If there is one thing that can be said about all the attention directed to Enbridge's Northern Gateway Project, it is that it's provided ample distraction for other projects and issues to move along without getting the same ass-kicking Enbridge is. Take for example, the Pacific Trails Pipeline project ( also referred to as the KSL line). With minimal media coverage during the approval process, it has by and large flown completely under the radar of most British Columbians. That's a damn shame in my opinion, and I'm going to tell you why.
The Northern Gateway is now becoming the National Nightmare. Canada has a new Two Solitudes in the 21st century. The dividing line is not the Ottawa River but the Rockies. It appears that in Alberta -- not just columnists but bloggers and tweeters as well -- seem to believe that if they just yell loud enough, that the people of B.C. will eventually realize their thought errors and join in supporting Alberta's manifest destiny.
Calgary continues to suffer from a stereotype that has been affixed to it largely by people that don't know, and for the most part, have never stepped foot in this city. A couple of weeks ago, a guy named "Calgary Joe", burst onto the political stage. This man embodies 21st-century Calgary.
Well, the feisty dust-up between she-premiers Christy Clark of British Columbia and Allison Redford of Alberta has been a lot of things, but a feminine puff of perfumed air into our muddy phallocracy isn't one of them. When writing about a high-profile disagreement between two powerful women, one should always be sensitive, and avoid lapsing into lazy, sexist cliches. Unless, of course, you're a female writer.
Currently, half of the Great Bear Rainforest remains open to logging. The recommendation to set aside 70 per cent of the natural old-growth forest has yet to be implemented. It's not just in BC, but globally that many agreements to protect the earth must be realized. Hopefully, at the Earth Summit in Rio, Canada can lead the way.
Young people are increasingly concerned about the irresponsibility of so-called "grown-ups" and the stupid decisions they are making with regards to the future, in full light of science that is telling them just how wrong those decisions are.
Debt can be turned around, and one need only look to former Alberta premier Ralph Klein to see how. The government needs to restructure itself, ensuring it is lean and efficient, and only does the things that governments should be doing -- no frills, please.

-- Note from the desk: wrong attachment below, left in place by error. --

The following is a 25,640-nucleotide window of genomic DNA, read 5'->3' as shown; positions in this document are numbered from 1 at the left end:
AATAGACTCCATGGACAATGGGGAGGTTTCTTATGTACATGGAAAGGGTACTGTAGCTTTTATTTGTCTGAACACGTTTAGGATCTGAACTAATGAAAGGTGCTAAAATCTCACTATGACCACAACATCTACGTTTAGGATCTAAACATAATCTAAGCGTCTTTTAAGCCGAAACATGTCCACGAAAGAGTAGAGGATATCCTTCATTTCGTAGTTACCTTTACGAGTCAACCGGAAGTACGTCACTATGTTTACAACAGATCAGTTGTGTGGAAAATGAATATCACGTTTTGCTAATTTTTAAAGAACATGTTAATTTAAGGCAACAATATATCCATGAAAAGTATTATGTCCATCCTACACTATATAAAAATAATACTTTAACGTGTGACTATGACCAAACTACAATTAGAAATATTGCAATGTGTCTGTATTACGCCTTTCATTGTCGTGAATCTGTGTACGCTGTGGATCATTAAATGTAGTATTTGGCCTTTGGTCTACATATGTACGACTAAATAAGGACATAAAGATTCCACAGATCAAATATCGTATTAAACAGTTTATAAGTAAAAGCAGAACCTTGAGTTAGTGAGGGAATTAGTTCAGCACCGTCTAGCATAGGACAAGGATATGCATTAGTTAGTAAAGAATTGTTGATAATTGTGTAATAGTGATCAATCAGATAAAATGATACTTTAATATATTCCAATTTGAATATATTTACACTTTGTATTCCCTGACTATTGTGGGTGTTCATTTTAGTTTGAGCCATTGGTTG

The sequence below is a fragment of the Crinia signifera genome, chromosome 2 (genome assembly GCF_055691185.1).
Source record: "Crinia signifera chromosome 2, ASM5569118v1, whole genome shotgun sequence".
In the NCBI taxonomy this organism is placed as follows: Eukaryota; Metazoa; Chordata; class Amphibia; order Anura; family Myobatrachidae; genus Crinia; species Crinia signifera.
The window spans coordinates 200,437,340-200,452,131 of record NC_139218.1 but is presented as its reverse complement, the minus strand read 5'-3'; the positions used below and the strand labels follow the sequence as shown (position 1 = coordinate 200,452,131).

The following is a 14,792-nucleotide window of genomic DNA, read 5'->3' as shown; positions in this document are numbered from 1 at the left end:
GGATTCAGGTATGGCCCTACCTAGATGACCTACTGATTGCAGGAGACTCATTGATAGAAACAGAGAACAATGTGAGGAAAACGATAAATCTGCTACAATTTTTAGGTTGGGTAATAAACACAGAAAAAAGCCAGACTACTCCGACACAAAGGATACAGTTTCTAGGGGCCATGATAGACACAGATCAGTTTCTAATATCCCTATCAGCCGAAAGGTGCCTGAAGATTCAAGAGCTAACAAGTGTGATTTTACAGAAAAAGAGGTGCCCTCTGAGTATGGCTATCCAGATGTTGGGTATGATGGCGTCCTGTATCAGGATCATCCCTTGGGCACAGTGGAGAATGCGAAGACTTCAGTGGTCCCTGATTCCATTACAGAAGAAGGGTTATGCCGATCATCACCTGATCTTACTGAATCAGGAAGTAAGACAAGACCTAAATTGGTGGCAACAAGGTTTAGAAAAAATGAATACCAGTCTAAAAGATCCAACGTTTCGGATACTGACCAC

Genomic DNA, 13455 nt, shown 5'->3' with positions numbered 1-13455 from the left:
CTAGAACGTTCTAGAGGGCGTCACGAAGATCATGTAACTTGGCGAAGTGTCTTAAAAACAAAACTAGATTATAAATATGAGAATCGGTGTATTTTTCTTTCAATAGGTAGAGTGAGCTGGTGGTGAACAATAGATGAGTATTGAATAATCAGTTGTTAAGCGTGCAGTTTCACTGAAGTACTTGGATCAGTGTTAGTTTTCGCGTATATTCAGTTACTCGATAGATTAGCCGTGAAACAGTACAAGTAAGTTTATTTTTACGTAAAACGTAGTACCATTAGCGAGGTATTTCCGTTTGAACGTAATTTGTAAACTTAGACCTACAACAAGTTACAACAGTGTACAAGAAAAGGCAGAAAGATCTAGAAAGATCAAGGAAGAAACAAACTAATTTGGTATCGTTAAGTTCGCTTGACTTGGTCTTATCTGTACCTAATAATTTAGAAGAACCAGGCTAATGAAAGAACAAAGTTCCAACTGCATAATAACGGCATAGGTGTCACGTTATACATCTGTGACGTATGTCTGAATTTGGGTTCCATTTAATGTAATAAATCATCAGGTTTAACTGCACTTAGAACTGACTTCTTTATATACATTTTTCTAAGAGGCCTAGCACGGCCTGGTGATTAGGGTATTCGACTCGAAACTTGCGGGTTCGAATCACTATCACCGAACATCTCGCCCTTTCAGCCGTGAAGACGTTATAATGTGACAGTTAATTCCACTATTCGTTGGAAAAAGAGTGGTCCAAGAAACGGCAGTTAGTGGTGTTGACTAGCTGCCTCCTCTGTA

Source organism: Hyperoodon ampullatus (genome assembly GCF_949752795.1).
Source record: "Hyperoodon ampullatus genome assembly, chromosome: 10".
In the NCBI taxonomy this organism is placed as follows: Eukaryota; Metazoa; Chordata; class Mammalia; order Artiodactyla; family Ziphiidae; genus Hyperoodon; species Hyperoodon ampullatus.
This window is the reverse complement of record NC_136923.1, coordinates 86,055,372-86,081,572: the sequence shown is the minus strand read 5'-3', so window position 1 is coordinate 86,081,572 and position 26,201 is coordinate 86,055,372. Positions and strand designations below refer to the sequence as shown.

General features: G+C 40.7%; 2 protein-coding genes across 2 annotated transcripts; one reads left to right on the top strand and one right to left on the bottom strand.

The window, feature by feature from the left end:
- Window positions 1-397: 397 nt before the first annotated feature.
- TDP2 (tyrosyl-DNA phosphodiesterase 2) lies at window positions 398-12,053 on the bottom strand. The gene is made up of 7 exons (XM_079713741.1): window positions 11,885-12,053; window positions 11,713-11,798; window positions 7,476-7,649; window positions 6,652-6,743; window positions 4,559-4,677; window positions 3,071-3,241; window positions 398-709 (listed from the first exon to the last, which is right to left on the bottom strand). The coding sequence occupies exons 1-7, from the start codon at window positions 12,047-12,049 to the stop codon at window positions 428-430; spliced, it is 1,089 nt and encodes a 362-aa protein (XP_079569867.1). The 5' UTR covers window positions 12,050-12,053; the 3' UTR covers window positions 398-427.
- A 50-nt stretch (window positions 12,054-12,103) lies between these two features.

B.C. Finance Minister Kevin Falcon, like a cliché movie hero, is slowly sinking into quicksand. He recently told British Columbians that economic growth has slowed, Crown Corporation revenues are down and the provincial deficit is exploding. The true culprit -- runaway spending -- has yet to be addressed.
British Columbia presents another counter-example to the thesis of this being a good time for governments to go to the polls. To be sure, Canadians demand security in tough economic times. However, the lesson from British Columbia is that they also demand competent, honest government.
Municipal elections are notable for their small turnout. In many communities across B.C., a few votes can make a big difference, which is why people concerned about high taxes and bloated spending need to vote to change the culture of their council -- and then hold their new leaders accountable for their decisions.
The premier is an intelligent woman; she must know that the very expensive elements of the crime bill have nothing to do with making our streets safer.
If women are poised to play a bigger role in politics, I believe there will be a gender effect, but I don't think left vs. right is the best way of framing it. I agree that women will make politics more progressive, but this is not necessarily the same as more left-wing.
Cutbacks in sheriff services continues unabated with the layoff of 34 more sheriffs this month and a growing concern that U.S.-style courtroom violence may be an unintended consequence.